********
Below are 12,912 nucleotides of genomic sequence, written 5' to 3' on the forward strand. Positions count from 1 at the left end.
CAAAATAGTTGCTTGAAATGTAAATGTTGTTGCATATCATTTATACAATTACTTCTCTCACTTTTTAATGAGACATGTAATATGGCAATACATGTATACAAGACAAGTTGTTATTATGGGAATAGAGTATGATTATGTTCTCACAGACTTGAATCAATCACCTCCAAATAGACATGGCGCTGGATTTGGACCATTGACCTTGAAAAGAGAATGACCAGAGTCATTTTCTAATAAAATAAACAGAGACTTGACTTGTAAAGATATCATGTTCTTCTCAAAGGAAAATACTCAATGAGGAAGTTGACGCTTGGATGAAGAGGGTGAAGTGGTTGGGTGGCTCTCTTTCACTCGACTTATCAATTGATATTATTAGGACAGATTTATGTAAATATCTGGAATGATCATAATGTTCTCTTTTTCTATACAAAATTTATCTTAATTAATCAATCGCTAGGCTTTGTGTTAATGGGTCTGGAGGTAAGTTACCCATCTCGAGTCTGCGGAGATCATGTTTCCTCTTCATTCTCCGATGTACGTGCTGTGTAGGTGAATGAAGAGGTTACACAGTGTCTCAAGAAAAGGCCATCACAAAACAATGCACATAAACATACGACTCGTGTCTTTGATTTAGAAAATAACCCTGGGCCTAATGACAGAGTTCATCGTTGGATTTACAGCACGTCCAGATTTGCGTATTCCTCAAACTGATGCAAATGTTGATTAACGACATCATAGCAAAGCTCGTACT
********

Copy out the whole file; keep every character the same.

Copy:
Below are 12,912 nucleotides of genomic sequence, written 5' to 3' on the forward strand. Positions count from 1 at the left end.
CAAAATAGTTGCTTGAAATGTAAATGTTGTTGCATATCATTTATACAATTACTTCTCTCACTTTTTAATGAGACATGTAATATGGCAATACATGTATACAAGACAAGTTGTTATTATGGGAATAGAGTATGATTATGTTCTCACAGACTTGAATCAATCACCTCCAAATAGACATGGCGCTGGATTTGGACCATTGACCTTGAAAAGAGAATGACCAGAGTCATTTTCTAATAAAATAAACAGAGACTTGACTTGTAAAGATATCATGTTCTTCTCAAAGGAAAATACTCAATGAGGAAGTTGACGCTTGGATGAAGAGGGTGAAGTGGTTGGGTGGCTCTCTTTCACTCGACTTATCAATTGATATTATTAGGACAGATTTATGTAAATATCTGGAATGATCATAATGTTCTCTTTTTCTATACAAAATTTATCTTAATTAATCAATCGCTAGGCTTTGTGTTAATGGGTCTGGAGGTAAGTTACCCATCTCGAGTCTGCGGAGATCATGTTTCCTCTTCATTCTCCGATGTACGTGCTGTGTAGGTGAATGAAGAGGTTACACAGTGTCTCAAGAAAAGGCCATCACAAAACAATGCACATAAACATACGACTCGTGTCTTTGATTTAGAAAATAACCCTGGGCCTAATGACAGAGTTCATCGTTGGATTTACAGCACGTCCAGATTTGCGTATTCCTCAAACTGATGCAAATGTTGATTAACGACATCATAGCAAAGCTCGTACT